Tuesday 1st November We will revisit and develop analysis of best interest’s decision making which is at the heart of both the MCA and DOLS. We will compare different methods of decision making on behalf of those who are unable to make their own decisions, and assess and contrast how substituted judgement, advance decisions, and best interest’s methods are used within the UK legal system and elsewhere.
We will also address on this day the interface between mental capacity and mental health legislation. We will consider those parts of the amended Mental Health Act which are relevant and are necessary to know for the purposes of best Interest assessments. This will lead onto a comparison of the Mental Health and Mental Capacity Acts and advice regarding how to choose which act is appropriate in particular circumstances. Case studies and codes of practice will be used to help make sense of this interface.
Tuesday 15th November The morning of this day will be taken up with a multi choice test to assess candidate’s knowledge of the relevant law. The final session will offer a further opportunity to discuss the requirements of the portfolio, consider relevant case law in more depth and involve an overview of the revisions to the Mental Capacity Act which have introduced the Liberty Protection Safeguards. Likely requirements for conversion from the BIA role to that of AMCP will be discussed. Throughout the course we will attempt to link the legislation and principles to practice by means of case studies, scenarios and discussion of examples from candidates own practice settings.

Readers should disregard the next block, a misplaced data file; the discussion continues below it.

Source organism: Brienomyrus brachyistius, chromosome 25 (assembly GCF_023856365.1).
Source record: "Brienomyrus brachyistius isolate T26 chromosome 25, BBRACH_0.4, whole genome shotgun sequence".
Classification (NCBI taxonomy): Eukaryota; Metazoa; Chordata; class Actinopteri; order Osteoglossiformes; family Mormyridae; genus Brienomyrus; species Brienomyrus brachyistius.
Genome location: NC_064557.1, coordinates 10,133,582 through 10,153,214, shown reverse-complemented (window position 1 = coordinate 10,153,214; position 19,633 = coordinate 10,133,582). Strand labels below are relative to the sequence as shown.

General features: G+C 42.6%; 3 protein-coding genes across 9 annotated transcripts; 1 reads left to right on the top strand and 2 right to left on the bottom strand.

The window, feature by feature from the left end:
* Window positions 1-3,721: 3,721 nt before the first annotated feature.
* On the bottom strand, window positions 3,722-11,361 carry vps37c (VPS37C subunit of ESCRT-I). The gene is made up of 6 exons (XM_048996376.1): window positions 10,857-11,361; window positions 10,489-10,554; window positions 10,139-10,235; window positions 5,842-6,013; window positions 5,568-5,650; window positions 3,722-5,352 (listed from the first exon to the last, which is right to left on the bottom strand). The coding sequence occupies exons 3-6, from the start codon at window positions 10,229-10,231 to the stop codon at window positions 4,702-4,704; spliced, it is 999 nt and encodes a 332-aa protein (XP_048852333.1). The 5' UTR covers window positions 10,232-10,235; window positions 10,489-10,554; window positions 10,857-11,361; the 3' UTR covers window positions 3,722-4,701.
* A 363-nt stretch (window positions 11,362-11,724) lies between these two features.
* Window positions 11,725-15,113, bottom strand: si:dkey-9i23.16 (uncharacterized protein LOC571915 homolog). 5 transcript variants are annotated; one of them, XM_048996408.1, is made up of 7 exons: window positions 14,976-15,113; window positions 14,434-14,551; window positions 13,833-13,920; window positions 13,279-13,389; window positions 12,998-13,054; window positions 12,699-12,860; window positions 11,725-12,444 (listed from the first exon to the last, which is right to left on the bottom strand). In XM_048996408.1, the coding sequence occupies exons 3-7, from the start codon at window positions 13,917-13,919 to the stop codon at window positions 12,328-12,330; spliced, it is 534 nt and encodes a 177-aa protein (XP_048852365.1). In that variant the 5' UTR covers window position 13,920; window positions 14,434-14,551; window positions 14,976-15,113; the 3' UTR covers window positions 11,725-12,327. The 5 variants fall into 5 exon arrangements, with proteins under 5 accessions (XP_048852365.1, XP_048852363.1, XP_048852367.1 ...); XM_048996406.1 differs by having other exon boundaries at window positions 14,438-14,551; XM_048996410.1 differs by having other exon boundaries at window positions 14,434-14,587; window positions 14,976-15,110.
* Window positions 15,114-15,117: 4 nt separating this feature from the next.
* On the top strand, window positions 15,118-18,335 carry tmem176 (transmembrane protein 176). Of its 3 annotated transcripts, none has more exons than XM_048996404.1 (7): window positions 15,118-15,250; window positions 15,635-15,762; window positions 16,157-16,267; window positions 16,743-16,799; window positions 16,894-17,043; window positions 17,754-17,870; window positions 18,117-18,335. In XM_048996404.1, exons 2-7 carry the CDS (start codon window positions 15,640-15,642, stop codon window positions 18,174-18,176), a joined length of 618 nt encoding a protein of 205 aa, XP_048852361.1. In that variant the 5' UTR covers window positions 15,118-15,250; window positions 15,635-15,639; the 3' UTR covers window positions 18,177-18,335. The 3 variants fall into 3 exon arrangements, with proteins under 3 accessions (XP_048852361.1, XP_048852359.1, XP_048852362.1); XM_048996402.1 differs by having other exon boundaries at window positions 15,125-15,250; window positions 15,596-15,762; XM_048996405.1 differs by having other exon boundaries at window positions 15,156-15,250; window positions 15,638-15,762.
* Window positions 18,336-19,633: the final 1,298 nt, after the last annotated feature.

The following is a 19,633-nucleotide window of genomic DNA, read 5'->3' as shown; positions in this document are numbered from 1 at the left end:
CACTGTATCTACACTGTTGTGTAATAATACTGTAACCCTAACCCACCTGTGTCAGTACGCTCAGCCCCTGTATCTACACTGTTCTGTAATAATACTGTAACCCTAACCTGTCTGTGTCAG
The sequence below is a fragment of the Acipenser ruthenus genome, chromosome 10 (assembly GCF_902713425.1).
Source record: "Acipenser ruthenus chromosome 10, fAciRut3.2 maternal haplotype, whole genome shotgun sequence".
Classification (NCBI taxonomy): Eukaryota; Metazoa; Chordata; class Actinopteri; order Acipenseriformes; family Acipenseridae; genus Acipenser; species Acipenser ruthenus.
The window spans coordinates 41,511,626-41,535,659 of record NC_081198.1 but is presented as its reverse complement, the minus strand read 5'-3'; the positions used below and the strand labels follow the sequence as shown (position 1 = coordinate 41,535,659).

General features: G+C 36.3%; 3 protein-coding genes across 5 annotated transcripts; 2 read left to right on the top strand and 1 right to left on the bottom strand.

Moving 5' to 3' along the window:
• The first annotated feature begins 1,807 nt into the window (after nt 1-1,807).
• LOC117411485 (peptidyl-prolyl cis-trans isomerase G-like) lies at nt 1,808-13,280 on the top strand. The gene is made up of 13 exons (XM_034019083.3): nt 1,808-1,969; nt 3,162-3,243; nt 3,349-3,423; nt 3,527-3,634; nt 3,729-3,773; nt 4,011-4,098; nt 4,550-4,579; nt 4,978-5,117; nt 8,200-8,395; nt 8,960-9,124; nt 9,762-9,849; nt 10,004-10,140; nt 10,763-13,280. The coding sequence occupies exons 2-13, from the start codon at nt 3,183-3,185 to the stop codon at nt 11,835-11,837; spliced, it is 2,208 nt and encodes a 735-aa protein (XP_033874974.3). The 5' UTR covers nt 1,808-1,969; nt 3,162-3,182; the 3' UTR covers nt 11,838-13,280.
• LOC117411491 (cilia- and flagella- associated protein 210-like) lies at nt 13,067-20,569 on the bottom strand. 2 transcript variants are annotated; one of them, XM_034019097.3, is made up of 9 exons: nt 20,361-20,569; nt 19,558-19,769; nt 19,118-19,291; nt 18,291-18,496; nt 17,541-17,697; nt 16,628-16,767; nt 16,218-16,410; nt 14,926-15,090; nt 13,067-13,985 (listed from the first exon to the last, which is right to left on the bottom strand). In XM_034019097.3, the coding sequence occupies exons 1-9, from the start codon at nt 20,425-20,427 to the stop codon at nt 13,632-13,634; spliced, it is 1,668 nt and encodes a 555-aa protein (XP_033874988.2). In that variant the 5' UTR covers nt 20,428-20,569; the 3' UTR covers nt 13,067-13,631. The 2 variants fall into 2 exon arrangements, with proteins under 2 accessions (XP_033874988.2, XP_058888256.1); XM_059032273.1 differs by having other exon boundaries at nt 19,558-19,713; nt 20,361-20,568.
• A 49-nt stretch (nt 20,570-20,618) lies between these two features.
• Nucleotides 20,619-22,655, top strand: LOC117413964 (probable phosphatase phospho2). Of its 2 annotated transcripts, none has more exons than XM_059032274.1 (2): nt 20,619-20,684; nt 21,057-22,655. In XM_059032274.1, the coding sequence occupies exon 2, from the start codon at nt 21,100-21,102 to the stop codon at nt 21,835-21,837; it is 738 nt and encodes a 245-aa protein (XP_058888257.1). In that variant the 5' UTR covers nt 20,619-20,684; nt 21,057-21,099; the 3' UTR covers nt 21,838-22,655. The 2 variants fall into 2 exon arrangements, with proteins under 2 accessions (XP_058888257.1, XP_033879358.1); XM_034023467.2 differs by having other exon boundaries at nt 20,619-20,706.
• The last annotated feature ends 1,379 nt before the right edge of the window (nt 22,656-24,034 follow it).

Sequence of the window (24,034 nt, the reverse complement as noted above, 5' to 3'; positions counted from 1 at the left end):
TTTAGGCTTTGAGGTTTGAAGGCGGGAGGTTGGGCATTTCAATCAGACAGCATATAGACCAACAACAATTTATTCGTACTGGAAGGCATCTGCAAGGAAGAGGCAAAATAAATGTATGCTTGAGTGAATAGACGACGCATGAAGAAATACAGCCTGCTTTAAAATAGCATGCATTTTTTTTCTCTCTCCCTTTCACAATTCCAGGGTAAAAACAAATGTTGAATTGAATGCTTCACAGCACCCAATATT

We recognise that individuals have a range of learning styles and where possible we will endeavour to adopt a range of different methods to facilitate learning for different individuals.
Referencing: Students must use the University Harvard Citing and Referencing Guide for all references. Failure to use this referencing system as outlined may result in the mark awarded being reduced.
Further Assessment and Circumstances Guidance: For further details about assessments, including; submission guidance; late submission; word count guidance; resubmissions; plagiarism; confidentiality; extensions and extenuating circumstances; students should refer to the PDC Assessment Guidance document (see assessments) reading it in conjunction with this handbook, as well as familiarising themselves with the University Regulations
Tutorial Videos for using Turnitin to submit assignments are available via Blackboard.